The same cannot be said of the state of the Ewe language as a business language today. Nor can we look at Ewes today and candidly see their renowned and fearless ancestors shine through. For how exactly should Ewe children learn to play and dance Atsiagbekor in English? But that is where we are headed.
Much worse, maintaining the use of the English language in Ghana, especially at these basic school levels, is the kind of neo-colonial occupation and imperialism that is destined to wipe out Twi, Ga and Ewe, and even threaten the future of the State of Ghana herself.
For this matter, folks are more pragmatic if they were in fear of English, not Twi; for after all, which one is responsible for the bane of Africa’s continued dance with lethargic poverty and the inequality that has gripped Africa since the coming of Europeans? The fear of Twi – that proverbial undertaker of Ghanaian languages – and the lack of a wider understanding of what is at stake in building a more Ghanaian, a more African and a more formidable educational system, is only a fanciful jadedness at best, and at worst, underscores the brutish willingness of naysayers in Ghana who do not believe that our republic also has a right to dominate world Geo-politics, let alone partake in fashioning out a new constructive direction of the future for a safer, brighter and a more egalitarian world.
Tribalism in Ghana may be rife, and the country can indulge herself in the fear of Twi all she wants, but the forces of neo-colonialism in Africa and the onset of the new age of Financial Capitalism, Capital Imperialism and Material Gluttony are even more powerful and more real. This is what deserves the Ghanaian attention more, in order to curtail and eliminate its ever-reaching tentacles.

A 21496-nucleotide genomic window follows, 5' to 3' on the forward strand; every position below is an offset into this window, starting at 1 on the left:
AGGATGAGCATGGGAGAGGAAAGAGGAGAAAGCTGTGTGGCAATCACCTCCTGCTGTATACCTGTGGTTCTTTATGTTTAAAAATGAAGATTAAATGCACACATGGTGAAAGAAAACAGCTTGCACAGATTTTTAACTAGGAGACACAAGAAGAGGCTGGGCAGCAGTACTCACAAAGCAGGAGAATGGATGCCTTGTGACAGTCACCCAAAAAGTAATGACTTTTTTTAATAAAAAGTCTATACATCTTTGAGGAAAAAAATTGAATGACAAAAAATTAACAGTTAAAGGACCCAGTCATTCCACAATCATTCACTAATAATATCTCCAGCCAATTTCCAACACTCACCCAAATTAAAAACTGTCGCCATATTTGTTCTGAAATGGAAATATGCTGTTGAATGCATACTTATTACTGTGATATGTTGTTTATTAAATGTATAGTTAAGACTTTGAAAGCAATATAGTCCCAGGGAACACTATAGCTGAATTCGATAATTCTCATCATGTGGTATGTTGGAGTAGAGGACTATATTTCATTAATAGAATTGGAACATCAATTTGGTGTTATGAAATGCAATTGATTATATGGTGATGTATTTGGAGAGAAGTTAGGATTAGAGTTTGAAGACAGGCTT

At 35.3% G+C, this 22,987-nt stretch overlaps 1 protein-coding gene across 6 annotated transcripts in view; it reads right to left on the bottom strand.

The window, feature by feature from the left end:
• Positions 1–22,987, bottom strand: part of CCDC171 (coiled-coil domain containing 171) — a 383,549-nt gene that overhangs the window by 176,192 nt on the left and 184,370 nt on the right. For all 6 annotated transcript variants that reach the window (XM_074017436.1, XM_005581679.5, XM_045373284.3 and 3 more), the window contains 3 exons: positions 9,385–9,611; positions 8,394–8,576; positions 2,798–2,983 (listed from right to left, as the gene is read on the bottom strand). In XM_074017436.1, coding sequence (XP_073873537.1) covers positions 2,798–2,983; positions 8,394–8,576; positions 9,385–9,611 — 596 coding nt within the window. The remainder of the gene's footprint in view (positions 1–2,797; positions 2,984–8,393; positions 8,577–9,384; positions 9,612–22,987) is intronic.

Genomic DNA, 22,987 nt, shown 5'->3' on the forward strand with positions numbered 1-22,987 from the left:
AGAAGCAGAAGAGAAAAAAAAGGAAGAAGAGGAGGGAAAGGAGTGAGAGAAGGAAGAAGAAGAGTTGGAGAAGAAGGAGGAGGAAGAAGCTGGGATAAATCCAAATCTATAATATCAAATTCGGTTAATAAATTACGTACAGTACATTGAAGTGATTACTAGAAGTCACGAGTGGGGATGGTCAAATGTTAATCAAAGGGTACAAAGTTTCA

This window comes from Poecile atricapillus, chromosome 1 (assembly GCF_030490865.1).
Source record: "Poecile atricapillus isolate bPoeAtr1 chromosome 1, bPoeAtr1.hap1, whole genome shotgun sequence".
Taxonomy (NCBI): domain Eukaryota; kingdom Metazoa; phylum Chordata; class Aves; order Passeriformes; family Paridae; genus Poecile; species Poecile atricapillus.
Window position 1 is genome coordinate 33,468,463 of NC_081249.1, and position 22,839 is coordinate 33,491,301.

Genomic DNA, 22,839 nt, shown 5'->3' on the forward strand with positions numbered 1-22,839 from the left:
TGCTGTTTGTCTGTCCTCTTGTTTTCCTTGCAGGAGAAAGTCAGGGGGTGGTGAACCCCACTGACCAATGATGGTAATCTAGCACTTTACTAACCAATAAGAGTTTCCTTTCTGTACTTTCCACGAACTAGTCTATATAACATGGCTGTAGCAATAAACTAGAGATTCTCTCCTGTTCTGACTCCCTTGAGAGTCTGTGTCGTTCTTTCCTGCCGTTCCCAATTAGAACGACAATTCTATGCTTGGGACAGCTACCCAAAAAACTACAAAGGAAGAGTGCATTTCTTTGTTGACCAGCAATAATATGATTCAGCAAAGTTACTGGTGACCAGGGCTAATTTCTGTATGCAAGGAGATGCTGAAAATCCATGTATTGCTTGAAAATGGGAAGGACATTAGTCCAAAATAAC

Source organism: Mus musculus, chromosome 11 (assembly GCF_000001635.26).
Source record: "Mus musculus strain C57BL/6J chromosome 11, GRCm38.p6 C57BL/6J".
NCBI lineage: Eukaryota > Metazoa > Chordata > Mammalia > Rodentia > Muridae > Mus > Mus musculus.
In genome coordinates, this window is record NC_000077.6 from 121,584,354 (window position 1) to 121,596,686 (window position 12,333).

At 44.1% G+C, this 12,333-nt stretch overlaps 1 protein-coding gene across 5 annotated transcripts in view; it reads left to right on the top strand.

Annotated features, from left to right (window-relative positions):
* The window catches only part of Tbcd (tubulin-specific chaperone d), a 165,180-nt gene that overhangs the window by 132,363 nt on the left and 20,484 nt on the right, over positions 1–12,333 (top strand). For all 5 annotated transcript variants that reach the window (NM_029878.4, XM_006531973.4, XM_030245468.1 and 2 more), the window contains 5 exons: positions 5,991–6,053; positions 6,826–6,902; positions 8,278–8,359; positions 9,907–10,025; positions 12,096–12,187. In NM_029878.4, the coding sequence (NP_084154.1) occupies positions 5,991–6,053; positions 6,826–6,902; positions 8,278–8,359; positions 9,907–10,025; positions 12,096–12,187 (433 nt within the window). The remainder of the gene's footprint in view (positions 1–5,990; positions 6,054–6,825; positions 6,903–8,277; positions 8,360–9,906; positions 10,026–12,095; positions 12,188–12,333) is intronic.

The racism inherent in the policies of globalization by western disciples will go unrecognized in Ghana, and Africa for that matter, if folks continue to be stooped in awe of Britain, its language and its tiny queen mother.
The continued use of English as a medium of instruction, especially in our basic schools for our African children – not Britain’s – will not be the way to save Ga, Ewe or Twi. Only Ewe, Twi, Ga, Dagbani, Hausa and for that matter the institutionalization of these languages within the corridors of the elite will save them.
Come to think of it, people who use the fear of Twi, as a caveat to indulging in a neo-colonial mentality are not really in fear of Twi.
A poll conducted by the Civic Center of Accra in Ga Mashie showed that if Hausa, which has no ethnic factions that are native to Ghana, were to be used as a lingua franca, it would equally be opposed. The fact is, these folks are not afraid that Twi might eventually become the so-called lingua franca of Ghana, no – they are in love with English.
It is not that English, as they would claim, is a buffer for restoring The Peace in Ghana. No, it maintains their privilege in Ghanaian society as it is, in the same way as it preserved privilege to a past minority of the Ghanaian few, like the members of the United Gold Coast for the Colonialists (the UGCC – namely, Ebenezer Ako-Adjei, Edward Akufo-Addo, J. B. Danquah, Emmanuel Obetsebi-Lamptey, and William Ofori Atta).
What is worse than losing this privilege?